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AG.02 The evolution of cognitive deficits and dementia in Parkinson's disease
  1. C Williams-Gray

    Caroline Williams-Gray is a Specialist Registrar in Neurology. She graduated in medicine from Oxford University in 2001 after pre-clinical training at Cambridge. She was awarded a Clinical Research Fellowship by the Patrick Berthoud Trust to support her research at the University of Cambridge's Centre for Brain Repair and obtained her PhD in 2008. She is now completing her clinical Neurology training at Addenbrooke's hospital Cambridge, the National Hospital for Neurology and Neurosurgery, and Norfolk and Norwich University Hospital. Her primary research interest is cognitive dysfunction and dementia in PD.

Abstract

Parkinson's disease is defined clinically as a syndrome of bradykinesia, rigidity, tremor and postural instability. However it has become clear in recent years that cognitive and behavioural symptoms are common, and they have a major impact on quality of life, survival and the need for nursing home placement. An understanding of the evolution and pathophysiological basis of cognitive dysfunction in PD is important prognostically and essential for the development of targeted therapeutic strategies.

We have investigated the development of cognitive deficits in PD longitudinally in a population-representative incident PD cohort (the CamPaIGN study). We have demonstrated that cognitive deficits are present in a significant proportion of patients even at the time of diagnosis, and are heterogeneous, with some patients predominantly exhibiting a dysexecutive syndrome, some having difficulty in more posterior cortically-based tasks, and some having mixed deficits. The basis for this heterogeneity seems to be, at least in part, genetic. Specifically, a common functional polymorphism in the catechol-O-methyltransferase gene, which alters the activity of this dopamine-regulating enzyme by 40%, has a significant impact on executive tasks in patients with early PD. Through functional imaging we have demonstrated that this genetic effect on executive performance in PD is mediated by altered activation within a frontoparietal network, and that dopaminergic medication and COMT genotype have an interactive effect in this context.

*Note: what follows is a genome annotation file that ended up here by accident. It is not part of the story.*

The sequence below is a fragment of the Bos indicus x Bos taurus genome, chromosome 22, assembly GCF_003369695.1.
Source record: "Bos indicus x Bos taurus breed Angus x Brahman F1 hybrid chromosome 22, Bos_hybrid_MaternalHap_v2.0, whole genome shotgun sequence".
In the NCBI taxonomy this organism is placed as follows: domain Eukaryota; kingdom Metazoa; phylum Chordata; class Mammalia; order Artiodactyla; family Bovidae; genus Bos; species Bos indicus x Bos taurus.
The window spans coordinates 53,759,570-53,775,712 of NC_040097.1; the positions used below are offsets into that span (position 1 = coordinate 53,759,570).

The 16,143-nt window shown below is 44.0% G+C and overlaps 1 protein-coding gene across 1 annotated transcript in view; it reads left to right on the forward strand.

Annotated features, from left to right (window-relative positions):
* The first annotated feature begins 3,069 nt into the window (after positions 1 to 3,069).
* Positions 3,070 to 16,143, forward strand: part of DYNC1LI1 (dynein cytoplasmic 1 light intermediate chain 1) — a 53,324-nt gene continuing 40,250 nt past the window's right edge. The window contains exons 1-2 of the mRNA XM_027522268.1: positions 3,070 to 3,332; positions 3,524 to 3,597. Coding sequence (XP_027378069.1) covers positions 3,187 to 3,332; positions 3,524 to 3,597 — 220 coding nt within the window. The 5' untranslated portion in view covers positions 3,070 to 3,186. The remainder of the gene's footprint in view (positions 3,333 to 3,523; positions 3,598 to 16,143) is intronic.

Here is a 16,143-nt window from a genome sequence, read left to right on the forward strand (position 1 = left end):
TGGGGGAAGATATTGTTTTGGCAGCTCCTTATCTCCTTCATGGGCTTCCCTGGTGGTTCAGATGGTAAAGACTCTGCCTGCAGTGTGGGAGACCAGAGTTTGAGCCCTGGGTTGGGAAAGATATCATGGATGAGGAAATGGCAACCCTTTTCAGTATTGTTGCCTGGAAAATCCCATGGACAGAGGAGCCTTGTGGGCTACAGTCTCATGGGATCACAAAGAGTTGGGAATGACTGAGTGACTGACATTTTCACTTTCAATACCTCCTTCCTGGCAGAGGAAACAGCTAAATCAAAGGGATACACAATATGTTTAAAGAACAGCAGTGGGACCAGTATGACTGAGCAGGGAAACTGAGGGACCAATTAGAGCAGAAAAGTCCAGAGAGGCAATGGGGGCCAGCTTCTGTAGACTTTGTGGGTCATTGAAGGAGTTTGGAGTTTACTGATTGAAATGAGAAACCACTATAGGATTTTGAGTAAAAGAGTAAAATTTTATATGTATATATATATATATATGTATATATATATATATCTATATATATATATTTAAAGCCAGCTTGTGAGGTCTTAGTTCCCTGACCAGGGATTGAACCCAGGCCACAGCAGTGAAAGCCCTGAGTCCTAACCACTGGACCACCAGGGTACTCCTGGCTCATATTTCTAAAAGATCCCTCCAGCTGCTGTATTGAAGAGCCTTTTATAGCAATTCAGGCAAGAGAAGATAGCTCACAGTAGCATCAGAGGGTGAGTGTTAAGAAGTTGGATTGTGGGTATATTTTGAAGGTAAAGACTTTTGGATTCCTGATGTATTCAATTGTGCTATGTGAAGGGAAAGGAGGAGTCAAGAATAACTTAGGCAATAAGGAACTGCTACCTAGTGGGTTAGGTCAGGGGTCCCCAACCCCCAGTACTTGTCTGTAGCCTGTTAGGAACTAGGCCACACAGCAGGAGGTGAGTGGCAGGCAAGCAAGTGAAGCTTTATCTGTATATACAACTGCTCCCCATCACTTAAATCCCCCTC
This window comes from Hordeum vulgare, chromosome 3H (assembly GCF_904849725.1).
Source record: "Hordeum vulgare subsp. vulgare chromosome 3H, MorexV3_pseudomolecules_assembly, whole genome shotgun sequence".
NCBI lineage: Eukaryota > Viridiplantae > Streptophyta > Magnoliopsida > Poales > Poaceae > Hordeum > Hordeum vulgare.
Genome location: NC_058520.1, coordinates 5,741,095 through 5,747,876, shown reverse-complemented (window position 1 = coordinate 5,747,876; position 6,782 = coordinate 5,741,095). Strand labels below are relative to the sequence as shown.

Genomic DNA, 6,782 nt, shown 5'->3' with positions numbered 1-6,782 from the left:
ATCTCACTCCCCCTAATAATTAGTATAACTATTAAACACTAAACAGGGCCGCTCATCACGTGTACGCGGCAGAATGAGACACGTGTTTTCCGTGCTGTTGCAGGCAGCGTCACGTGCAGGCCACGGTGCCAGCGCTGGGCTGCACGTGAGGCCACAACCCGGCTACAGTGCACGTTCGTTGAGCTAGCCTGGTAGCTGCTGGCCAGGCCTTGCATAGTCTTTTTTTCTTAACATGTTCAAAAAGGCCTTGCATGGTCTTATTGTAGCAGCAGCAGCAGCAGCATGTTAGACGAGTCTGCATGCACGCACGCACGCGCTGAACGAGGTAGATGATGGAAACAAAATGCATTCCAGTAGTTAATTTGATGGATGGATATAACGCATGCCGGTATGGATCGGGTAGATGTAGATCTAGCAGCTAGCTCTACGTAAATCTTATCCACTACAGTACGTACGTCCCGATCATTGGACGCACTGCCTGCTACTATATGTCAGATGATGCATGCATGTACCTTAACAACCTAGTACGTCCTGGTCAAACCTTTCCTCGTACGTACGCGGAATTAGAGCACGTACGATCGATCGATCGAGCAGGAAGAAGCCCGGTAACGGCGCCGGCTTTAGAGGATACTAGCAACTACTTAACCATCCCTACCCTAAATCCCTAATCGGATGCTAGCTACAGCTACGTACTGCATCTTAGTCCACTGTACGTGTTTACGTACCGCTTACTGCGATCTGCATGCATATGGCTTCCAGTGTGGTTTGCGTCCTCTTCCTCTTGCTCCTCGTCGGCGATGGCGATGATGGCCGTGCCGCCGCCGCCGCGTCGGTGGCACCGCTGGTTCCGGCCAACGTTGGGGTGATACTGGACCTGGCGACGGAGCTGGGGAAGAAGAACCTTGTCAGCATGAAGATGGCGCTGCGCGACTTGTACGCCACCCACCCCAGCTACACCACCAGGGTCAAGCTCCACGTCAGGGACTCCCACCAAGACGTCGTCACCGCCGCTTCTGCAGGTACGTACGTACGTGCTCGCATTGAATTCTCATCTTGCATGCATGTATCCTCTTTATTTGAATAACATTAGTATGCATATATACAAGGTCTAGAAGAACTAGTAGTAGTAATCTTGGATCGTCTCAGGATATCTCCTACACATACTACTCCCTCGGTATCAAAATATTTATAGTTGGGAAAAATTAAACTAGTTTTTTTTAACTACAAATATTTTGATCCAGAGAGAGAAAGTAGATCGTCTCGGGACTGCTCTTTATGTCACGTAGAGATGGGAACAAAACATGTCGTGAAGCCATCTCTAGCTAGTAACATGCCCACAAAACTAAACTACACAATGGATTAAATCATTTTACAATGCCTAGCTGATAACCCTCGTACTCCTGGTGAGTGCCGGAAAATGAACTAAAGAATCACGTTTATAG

Longitudinal follow-up of the CamPaIGN cohort (n=122) revealed that 17% developed dementia within 5 years from diagnosis. While baseline performance on fronto-executive tasks (Tower of London, phonemic fluency) did not predict subsequent cognitive decline, two more posterior cortically-based tasks were found to be significant predictors of dementia risk (semantic fluency and pentagon copying). In addition, age ≥72 and MAPT (microtubule-associated protein τ) haplotype were identified as important independent predictors of dementia. In combination, these risk factors had an OR of 88.

This work suggests that there are at least two types of cognitive dysfunction in early PD. Posterior cortically-based deficits predict later progression to dementia, and the influence of τ genotype on this outcome supports the hypothesis that protein aggregation in the form of cortical Lewy body deposition plays a central role in the aetiology of this dementing process. Conversely, executive deficits are influenced by genetic and pharmacological influences on dopaminergic activity in frontoparietal networks, hence are liable to change with disease progression and alterations in therapy, and do not herald inexorable cognitive decline. This has important prognostic implications, and better understanding of PD dementia as a non dopaminergic, τ dependent process is potentially important for future therapeutic strategies.

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